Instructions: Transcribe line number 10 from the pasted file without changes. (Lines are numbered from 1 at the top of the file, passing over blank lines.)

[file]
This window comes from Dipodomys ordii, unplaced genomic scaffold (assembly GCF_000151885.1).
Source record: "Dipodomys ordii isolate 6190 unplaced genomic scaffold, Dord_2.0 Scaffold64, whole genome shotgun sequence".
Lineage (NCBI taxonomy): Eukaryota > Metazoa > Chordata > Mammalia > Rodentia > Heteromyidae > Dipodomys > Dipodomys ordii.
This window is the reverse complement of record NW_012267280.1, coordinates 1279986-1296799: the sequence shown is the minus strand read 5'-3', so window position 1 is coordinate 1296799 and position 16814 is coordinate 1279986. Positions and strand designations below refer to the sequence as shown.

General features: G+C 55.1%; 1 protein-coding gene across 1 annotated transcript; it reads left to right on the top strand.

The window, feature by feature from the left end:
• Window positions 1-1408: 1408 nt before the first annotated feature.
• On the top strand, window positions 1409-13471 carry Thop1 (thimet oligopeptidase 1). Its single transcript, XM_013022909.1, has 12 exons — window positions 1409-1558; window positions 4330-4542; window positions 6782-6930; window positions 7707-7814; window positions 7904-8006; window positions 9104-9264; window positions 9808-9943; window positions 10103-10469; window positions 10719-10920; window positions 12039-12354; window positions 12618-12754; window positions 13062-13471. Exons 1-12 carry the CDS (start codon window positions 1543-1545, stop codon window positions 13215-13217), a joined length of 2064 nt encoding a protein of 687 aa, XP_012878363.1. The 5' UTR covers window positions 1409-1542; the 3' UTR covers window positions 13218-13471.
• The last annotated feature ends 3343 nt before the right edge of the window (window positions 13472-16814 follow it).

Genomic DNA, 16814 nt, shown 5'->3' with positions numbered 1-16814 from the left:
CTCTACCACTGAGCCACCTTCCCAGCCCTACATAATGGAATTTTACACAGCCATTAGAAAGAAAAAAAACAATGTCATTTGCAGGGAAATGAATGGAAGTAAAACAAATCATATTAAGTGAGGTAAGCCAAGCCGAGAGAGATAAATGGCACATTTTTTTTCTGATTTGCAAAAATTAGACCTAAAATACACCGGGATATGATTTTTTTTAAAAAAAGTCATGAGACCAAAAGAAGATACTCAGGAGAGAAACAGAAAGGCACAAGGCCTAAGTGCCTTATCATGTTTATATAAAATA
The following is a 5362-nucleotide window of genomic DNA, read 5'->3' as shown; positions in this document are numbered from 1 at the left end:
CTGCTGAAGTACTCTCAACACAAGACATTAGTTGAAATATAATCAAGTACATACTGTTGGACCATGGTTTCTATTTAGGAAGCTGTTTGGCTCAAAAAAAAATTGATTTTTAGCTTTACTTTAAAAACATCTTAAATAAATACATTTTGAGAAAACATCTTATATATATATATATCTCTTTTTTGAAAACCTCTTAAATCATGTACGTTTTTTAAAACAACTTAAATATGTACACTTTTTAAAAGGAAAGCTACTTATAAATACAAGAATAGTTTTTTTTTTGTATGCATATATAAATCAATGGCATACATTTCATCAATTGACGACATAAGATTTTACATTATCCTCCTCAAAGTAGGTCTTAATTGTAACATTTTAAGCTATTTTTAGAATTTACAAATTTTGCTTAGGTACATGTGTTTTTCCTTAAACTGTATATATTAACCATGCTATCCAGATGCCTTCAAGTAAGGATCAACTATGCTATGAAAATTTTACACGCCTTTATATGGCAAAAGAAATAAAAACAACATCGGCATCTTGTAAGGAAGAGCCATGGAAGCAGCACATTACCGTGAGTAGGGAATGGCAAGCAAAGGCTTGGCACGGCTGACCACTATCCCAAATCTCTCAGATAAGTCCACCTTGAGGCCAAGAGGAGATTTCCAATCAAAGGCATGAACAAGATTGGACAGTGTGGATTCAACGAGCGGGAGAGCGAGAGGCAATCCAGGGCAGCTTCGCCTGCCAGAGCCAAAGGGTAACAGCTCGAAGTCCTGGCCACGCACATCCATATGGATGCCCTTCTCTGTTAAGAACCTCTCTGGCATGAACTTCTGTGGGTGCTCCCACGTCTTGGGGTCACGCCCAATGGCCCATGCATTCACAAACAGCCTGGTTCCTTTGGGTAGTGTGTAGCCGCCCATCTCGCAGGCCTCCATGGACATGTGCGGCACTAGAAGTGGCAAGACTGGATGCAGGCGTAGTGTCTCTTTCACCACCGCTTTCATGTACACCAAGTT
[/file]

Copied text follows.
Genomic DNA, 16814 nt, shown 5'->3' with positions numbered 1-16814 from the left: